In mid-March, heavy rainfall and snowmelt inundated western Iowa with as much as 10 feet of water, devastating homes, farmland and roads.
On Monday, June 10, close to 800 Latter-day Saint youth and leaders from eight stakes from Nebraska, South Dakota and Iowa gathered at Glenwood Lake Park in Glenwood, Iowa, to serve the community impacted by the floods in nearby Pacific Junction.
Before beginning their labors, the youth were fed physically and spiritually at a breakfast devotional with Elder Dale G. Renlund of the Quorum of the Twelve Apostles, who was accompanied by his wife, Sister Ruth Renlund.
Elder Carl B. Cook of the Presidency of the Seventy and Elder Brian K. Taylor and Elder L. Todd Budge, both General Authority Seventies, were also present at the devotional, joined by Sister Lynette Cook and Sister Lori Budge.
After the spiritual and physical feeding, the youth shook hands with the visiting apostle and General Authority Seventies, put on their work gloves and went to work cleaning up areas in Pacific Junction.
“I am so impressed with the youth in this area,” Elder Renlund said. “They cheerfully came together, to help their neighbors. They expressed their testimonies of Jesus Christ with their actions. They followed Jesus’s example and ‘went about doing good.’ I loved being with them and feeling their enthusiasm for helping.”
Elder Renlund also acknowledged the youth leaders and other members who organized and supervised the service, saying he was grateful for their willingness to serve the youth and the community.
“The flood damage here is extensive and the need is great,” he said. “These leaders organized a way to show what it means to minister as well as providing help that is needed.”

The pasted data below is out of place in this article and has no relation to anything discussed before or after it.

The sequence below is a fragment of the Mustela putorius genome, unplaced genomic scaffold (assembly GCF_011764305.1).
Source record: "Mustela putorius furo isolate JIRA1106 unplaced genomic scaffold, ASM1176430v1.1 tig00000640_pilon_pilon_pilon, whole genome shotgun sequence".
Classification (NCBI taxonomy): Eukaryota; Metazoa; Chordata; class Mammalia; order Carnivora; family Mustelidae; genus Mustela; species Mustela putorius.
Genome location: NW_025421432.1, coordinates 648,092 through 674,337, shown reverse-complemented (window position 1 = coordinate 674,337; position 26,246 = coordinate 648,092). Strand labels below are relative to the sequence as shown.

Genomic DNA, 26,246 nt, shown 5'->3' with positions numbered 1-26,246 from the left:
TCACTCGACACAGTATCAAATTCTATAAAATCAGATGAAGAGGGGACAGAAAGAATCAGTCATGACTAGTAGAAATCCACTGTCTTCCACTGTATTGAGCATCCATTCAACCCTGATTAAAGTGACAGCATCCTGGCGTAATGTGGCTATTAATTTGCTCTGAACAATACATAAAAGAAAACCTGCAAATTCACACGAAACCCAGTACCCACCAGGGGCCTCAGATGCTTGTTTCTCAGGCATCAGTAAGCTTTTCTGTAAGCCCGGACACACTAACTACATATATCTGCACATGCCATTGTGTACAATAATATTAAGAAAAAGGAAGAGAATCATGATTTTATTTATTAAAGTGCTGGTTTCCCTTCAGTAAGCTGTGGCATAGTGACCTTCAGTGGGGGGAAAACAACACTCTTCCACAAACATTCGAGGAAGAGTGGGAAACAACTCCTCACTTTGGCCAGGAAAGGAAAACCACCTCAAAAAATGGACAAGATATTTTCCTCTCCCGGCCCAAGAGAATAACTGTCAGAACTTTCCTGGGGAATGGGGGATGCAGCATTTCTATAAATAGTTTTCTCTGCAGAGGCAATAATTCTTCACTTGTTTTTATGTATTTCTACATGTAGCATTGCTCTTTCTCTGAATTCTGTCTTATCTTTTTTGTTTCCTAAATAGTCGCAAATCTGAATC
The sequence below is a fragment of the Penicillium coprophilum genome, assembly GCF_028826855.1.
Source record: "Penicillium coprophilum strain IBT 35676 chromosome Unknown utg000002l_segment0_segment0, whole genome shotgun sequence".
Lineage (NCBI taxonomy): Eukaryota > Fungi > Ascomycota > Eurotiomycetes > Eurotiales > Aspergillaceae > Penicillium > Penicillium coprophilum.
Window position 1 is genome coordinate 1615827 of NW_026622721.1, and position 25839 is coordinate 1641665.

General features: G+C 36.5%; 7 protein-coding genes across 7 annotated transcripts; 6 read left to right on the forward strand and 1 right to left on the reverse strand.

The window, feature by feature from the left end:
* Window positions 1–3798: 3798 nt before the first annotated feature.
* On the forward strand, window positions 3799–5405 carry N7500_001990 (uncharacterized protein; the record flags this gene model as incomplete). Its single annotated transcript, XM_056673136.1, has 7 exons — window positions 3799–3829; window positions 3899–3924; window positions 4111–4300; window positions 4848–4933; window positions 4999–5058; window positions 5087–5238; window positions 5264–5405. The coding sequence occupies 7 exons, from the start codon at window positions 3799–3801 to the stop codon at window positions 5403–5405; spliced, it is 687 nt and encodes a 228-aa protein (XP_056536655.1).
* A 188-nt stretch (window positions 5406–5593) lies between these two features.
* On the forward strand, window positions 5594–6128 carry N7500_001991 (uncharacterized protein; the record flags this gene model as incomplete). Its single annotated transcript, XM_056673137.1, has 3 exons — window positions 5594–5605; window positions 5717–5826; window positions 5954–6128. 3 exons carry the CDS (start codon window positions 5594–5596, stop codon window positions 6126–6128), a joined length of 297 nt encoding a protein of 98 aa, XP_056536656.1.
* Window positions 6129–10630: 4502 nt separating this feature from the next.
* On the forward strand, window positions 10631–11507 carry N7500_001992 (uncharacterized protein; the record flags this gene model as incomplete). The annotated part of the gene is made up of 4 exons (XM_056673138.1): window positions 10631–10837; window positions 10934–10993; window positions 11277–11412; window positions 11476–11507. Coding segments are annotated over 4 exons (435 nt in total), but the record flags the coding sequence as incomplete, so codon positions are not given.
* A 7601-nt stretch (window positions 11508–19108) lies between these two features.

In addition to addressing the youth at the devotional, Elder Taylor, Elder Cook and Sister Cook worked alongside the youth.
“The youth cleaned up all types of debris throughout the town that was left when the flood waters receded,” Elder Cook said. “They worked in yards, along city streets and in farming areas.”
Adding it was a “privilege” to serve beside them, he said he was thrilled to see yards, fields and streets filled with hundreds all working diligently to help those affected by the flood.
“One homeowner was surprised at the large group of volunteers that converged on the city,” Elder Cook recalled. “He rejoiced when they made it to his yard. He and a friend had just freed a lawn mower that had been stuck in deep mud, but there was still heavy debris throughout his yard, such as old tires, railroad ties, and construction materials. He wasn't sure how he was going to clear it away so he could mow the tall grass.
“He said, ‘What can one man do alone?’ With the help of the volunteers, the debris was soon hauled away and he was smiling and mowing.”
After working with the youth, Elder Taylor said he saw and felt the importance of gathering.
“You could see the great spirit of serving others in an organized way that you could tell was going to bless a lot of lives,” he said. “Visually, to see hundreds of yellow Helping Hands t-shirts up and down the streets was really touching, and you could see the power of organized unity in a cause for others and for Christ.”
The entire day was filled with many examples of pure ministering, he added. The youth were engaged and enthusiastic in giving of their time on a summer morning without thought for themselves. With Elder Renlund’s devotional setting the tone, they were all the more encouraged to go and serve as Christ would serve.
“It was a blessing for Elder and Sister Renlund to minister to the area in a devotional,” Elder Taylor said. “Afterward, they took time to shake every hand of everyone who came after and I’m sure they were affected by it.”